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AVIVA - Volunteering in South Africa

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AVIVA - Volunteering in South Africa

AVIVA - Volunteering in South Africa Programs

South Africa

Hoedspruit Endangered Species Centre

The Hoedspruit Endangered Species Centre is one of the leading private research and breeding facilities for endangered species in South Africa. Governed by a progressive

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South Africa

Shamwari Wildlife Conservation Project

The Shamwari Conservation Experience is a once in a lifetime opportunity to become involved in all aspect of the conservation efforts of the world-renowned Shamwari Game

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South Africa

Learning Vine Children's Project

If you have a good command of the English language and would like to assist teachers in this school, then this project is for you. These children do not fit into a mainstream...

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South Africa

Early Childhood Development Project in Cape Town

Work with the Early Childhood Development project run by TLC, a non-profit company based in Cape Town. They work tirelessly to care for at-risk youths. The company was created...

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South Africa

Great White Shark Conservation in South Africa

AVIVA is inviting you to join an exciting volunteer project that will have you working with a dedicated team in a marine environment located at the foot of Africa. The area...

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South Africa

Monitor African Wildlife in the Greater Kruger Park

Encounter lions, elephants, rhinoceroses, hyenas, giraffes, and much more while engaged in this exciting conservation project within the Greater Kruger Park with AVIVA -

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South Africa

Rehabilitate African Penguins & Seabirds in Cape Town

This is a wonderful project that is available all year round. You will join SANCCOB (Southern African Foundation for the Conservation of Coastal Birds) where you will have...

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South Africa

Rehabilitate Vervet Monkeys in South Africa

As a volunteer at the world's largest center for vervets, you will help to care for over 700 monkeys. You may be involved with hand-rearing orphans (in baby season) and be...

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AVIVA - Volunteering in South Africa Reviews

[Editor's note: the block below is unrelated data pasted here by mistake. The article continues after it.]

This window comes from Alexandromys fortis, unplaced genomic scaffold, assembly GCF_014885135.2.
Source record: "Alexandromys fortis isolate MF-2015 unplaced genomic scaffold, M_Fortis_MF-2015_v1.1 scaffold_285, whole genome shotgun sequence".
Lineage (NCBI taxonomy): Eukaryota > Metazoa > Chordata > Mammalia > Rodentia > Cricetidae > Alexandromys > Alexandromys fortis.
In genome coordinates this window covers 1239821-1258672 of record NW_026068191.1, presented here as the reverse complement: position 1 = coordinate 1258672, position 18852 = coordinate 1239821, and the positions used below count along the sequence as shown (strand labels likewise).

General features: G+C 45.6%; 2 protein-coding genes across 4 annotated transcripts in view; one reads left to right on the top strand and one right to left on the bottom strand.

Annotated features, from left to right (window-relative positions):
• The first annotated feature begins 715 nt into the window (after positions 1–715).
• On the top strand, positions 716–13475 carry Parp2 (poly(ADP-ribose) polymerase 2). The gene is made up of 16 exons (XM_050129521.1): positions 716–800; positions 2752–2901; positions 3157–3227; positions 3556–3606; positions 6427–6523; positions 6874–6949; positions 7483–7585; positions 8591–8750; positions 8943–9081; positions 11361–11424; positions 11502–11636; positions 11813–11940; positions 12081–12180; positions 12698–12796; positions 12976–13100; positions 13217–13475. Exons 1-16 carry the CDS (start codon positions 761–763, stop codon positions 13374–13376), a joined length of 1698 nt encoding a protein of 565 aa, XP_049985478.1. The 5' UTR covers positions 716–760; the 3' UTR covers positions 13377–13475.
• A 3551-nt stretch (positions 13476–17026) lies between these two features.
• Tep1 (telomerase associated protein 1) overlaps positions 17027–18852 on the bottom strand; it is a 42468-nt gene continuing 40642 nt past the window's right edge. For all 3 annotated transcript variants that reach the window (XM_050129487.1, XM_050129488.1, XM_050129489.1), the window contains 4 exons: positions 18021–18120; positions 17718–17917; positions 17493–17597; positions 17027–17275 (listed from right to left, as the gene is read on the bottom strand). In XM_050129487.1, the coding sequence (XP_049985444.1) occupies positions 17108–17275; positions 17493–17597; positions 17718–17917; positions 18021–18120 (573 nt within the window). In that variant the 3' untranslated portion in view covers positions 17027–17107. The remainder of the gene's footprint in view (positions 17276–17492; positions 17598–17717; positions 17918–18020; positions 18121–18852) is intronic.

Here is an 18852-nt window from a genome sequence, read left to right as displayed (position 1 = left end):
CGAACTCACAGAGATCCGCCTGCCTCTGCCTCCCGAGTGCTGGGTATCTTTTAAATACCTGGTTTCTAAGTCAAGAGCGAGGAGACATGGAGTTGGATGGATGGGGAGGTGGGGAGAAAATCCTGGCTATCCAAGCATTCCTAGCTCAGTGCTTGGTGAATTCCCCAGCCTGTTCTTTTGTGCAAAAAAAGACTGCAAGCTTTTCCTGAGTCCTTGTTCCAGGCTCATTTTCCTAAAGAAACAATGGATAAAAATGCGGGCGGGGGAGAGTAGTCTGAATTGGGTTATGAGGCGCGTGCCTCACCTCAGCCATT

Overall Rating

8 / 10

  • Volunteer Placement

    9

  • Program Administration

    9

  • Living Situation

    9

  • Community Engagement

    8

  • Health & Safety

    7

  • Day to Day Life

    9

Good things come for those who wait

Of course, as in any serious rehab centre, you will start doing only cleaning tasks, so you must be patient. Every morning, each volunteer get designated for an area in the centre, working in groups depending on how many volunteers are there. Sometimes this number can get as high as 30 volunteers and it will feel very much like big company, everything very organized and responsibilities well shared. You can be working in different enclosures with penguins or flying birds, cleaning mats and crates with pressure hosepipe, working in the general area preparing fluids and food, maintaining the home pen – where the unreleasable birds are, helping in nursery or chick rearing unit (both more rare). This rotates everyday, so you will always be doing different stuff. Once you get trained to handle birds, you will be designated to other jobs than just cleaning. Be aware this is not a place for cuddling penguins (at least not for the volunteers), so it’s a lot of hard work and penguins can be quite vicious (always use your protection gear).
Volunteers will be responsible for keeping track of which bird needs what, using a file that is updated daily. So you will learn how to give them fluids, medication and how to feed them. You will also have to clean the pool and perform extra jobs when you have the time, such as cleaning the passages or tidying boxes. The work is done mainly with penguins, but there’s always several flying marine birds that volunteers will also handle.
Volunteers get 15 minutes tea break during the morning and one hour lunch time. They must bring their own lunch – at sanccob there’s only a vending machine and no restaurants nearby.
Sanccob offers daily tours for the public and that can get in the way of volunteers sometimes, specially with the cleaning part, once they have to interrupt their tasks now and then because of the noise. And the amount of water that is used and sometimes wasted by volunteers and staff members can be very very upsetting for those who are more aware.
They make sure every volunteer goes on a penguin release before leaving, so they can get the entire experience of rehabilitation and reintroduction.
There’s a high rotativity of volunteers, sometimes there are many and the work gets easily done and sometimes there are very few and you have to share tasks and really work together and hard to get everything done. Due to this high rotativity, staff can seem a little bit away, but if the group is smaller you will get to know them better and they will start to trust you more and you can learn a lot from them.
Sanccob is very open to suggestions and is constantly seeking for improvements. So don’t be afraid to talk to them if you think something can be done better.

Program: Rehabilitate African Penguins & Seabirds in Cape Town